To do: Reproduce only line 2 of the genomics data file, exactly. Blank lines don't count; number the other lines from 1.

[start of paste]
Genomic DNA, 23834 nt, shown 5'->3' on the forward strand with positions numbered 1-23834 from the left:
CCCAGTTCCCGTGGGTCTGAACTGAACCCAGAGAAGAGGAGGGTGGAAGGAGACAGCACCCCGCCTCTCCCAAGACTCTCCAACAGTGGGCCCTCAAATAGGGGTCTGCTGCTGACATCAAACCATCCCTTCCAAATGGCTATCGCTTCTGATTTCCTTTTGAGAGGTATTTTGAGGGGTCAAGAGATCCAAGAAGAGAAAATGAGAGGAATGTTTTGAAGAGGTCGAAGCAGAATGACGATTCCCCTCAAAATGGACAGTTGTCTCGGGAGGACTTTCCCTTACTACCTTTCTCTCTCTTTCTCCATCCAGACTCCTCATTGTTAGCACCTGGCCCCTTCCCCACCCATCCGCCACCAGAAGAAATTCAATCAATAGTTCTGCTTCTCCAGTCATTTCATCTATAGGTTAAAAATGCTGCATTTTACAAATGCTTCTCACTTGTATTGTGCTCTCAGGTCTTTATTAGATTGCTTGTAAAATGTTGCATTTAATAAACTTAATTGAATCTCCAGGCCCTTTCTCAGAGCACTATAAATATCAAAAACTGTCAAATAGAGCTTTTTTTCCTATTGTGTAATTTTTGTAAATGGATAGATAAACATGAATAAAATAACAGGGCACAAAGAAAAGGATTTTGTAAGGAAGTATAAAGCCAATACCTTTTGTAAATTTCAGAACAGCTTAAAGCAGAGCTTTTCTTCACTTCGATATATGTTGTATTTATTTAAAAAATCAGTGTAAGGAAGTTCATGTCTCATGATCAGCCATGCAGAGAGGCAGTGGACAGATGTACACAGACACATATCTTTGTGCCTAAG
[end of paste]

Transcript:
CCCAGTTCCCGTGGGTCTGAACTGAACCCAGAGAAGAGGAGGGTGGAAGGAGACAGCACCCCGCCTCTCCCAAGACTCTCCAACAGTGGGCCCTCAAATAGGGGTCTGCTGCTGACATCAAACCATCCCTTCCAAATGGCTATCGCTTCTGATTTCCTTTTGAGAGGTATTTTGAGGGGTCAAGAGATCCAAGAAGAGAAAATGAGAGGAATGTTTTGAAGAGGTCGAAGCAGAATGACGATTCCCCTCAAAATGGACAGTTGTCTCGGGAGGACTTTCCCTTACTACCTTTCTCTCTCTTTCTCCATCCAGACTCCTCATTGTTAGCACCTGGCCCCTTCCCCACCCATCCGCCACCAGAAGAAATTCAATCAATAGTTCTGCTTCTCCAGTCATTTCATCTATAGGTTAAAAATGCTGCATTTTACAAATGCTTCTCACTTGTATTGTGCTCTCAGGTCTTTATTAGATTGCTTGTAAAATGTTGCATTTAATAAACTTAATTGAATCTCCAGGCCCTTTCTCAGAGCACTATAAATATCAAAAACTGTCAAATAGAGCTTTTTTTCCTATTGTGTAATTTTTGTAAATGGATAGATAAACATGAATAAAATAACAGGGCACAAAGAAAAGGATTTTGTAAGGAAGTATAAAGCCAATACCTTTTGTAAATTTCAGAACAGCTTAAAGCAGAGCTTTTCTTCACTTCGATATATGTTGTATTTATTTAAAAAATCAGTGTAAGGAAGTTCATGTCTCATGATCAGCCATGCAGAGAGGCAGTGGACAGATGTACACAGACACATATCTTTGTGCCTAAG